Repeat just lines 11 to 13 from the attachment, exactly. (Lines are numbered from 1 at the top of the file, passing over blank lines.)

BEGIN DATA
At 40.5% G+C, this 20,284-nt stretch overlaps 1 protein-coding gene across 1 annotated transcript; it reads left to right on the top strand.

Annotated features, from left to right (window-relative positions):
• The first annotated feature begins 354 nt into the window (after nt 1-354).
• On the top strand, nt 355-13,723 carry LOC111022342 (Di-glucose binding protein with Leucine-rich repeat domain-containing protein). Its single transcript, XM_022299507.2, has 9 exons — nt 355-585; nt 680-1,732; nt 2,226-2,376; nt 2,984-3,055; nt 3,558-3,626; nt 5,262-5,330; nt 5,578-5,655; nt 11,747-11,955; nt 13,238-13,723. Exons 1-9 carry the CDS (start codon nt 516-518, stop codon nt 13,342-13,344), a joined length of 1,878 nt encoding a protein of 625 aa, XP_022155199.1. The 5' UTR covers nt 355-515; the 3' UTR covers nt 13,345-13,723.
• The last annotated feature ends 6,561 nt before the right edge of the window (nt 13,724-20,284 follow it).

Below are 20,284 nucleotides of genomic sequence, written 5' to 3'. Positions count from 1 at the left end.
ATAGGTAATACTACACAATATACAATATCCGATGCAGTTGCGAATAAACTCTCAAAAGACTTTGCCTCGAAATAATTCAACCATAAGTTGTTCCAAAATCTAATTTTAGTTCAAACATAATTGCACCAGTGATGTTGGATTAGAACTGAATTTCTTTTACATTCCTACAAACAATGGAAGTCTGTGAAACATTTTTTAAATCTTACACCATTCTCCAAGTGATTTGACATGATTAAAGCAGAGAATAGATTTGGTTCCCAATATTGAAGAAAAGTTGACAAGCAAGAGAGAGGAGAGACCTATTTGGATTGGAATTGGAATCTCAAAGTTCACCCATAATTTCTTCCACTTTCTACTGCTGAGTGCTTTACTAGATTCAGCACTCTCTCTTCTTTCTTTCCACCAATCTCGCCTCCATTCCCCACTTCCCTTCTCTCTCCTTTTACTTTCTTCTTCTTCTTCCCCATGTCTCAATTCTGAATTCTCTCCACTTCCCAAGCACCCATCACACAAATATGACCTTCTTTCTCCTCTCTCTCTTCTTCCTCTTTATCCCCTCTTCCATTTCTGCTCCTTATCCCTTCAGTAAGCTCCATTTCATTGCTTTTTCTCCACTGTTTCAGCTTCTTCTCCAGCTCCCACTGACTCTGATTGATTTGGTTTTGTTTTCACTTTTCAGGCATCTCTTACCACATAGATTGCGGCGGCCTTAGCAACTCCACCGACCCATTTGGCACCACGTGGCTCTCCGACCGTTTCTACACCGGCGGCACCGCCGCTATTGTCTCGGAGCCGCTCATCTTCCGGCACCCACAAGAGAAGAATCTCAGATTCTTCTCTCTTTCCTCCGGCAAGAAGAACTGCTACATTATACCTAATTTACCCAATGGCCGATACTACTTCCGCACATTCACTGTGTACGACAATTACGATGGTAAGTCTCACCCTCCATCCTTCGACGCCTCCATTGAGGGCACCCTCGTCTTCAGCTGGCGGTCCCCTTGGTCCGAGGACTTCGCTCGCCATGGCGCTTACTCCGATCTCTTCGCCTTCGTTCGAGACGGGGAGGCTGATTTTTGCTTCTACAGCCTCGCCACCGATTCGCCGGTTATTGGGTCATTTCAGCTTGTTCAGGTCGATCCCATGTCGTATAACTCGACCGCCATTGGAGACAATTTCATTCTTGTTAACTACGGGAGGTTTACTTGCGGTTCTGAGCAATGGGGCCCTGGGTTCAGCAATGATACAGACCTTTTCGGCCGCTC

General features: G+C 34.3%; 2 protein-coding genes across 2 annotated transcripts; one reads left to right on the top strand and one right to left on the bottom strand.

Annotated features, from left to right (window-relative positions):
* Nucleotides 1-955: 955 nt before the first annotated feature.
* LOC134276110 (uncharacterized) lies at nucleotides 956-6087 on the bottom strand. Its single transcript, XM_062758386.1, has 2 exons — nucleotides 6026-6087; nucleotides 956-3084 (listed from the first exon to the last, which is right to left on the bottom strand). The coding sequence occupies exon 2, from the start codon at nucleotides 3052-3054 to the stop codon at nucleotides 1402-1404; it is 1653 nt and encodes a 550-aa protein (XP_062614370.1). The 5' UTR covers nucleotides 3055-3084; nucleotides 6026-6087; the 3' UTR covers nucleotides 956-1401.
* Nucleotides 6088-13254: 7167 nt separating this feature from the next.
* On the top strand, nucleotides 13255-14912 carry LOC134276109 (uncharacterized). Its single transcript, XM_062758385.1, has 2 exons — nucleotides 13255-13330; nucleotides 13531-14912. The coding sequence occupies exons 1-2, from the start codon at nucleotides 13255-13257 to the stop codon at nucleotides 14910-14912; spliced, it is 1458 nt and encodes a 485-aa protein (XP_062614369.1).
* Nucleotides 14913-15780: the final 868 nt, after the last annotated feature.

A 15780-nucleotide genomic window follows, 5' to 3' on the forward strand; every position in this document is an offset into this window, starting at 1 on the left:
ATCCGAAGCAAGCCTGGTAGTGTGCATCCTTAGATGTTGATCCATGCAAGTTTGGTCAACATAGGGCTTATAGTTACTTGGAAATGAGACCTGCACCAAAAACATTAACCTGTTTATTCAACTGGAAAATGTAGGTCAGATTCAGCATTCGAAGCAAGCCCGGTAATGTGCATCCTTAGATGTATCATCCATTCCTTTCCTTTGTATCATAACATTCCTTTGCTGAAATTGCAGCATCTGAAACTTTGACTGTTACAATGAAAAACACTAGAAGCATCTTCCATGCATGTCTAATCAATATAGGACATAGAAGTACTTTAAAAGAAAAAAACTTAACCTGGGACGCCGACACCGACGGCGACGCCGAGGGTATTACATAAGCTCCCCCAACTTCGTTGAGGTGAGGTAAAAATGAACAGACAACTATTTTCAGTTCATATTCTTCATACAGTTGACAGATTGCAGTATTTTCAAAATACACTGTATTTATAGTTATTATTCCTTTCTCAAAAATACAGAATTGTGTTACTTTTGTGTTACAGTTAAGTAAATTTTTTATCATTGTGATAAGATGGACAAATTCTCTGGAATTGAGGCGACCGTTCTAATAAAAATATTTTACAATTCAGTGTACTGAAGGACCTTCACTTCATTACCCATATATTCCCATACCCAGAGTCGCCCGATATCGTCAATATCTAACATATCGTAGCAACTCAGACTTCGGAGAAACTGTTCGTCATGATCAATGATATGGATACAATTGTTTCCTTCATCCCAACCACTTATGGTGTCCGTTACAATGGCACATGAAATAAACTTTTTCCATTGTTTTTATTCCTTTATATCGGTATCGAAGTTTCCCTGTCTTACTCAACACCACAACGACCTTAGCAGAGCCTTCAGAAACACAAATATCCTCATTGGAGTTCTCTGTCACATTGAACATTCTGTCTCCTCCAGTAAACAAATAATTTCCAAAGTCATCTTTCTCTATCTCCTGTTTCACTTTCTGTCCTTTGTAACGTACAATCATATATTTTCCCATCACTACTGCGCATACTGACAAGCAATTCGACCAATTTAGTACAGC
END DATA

* LOC134276110 (uncharacterized) lies at nucleotides 956-6087 on the bottom strand. Its single transcript, XM_062758386.1, has 2 exons — nucleotides 6026-6087; nucleotides 956-3084 (listed from the first exon to the last, which is right to left on the bottom strand). The coding sequence occupies exon 2, from the start codon at nucleotides 3052-3054 to the stop codon at nucleotides 1402-1404; it is 1653 nt and encodes a 550-aa protein (XP_062614370.1). The 5' UTR covers nucleotides 3055-3084; nucleotides 6026-6087; the 3' UTR covers nucleotides 956-1401.
* Nucleotides 6088-13254: 7167 nt separating this feature from the next.
* On the top strand, nucleotides 13255-14912 carry LOC134276109 (uncharacterized). Its single transcript, XM_062758385.1, has 2 exons — nucleotides 13255-13330; nucleotides 13531-14912. The coding sequence occupies exons 1-2, from the start codon at nucleotides 13255-13257 to the stop codon at nucleotides 14910-14912; spliced, it is 1458 nt and encodes a 485-aa protein (XP_062614369.1).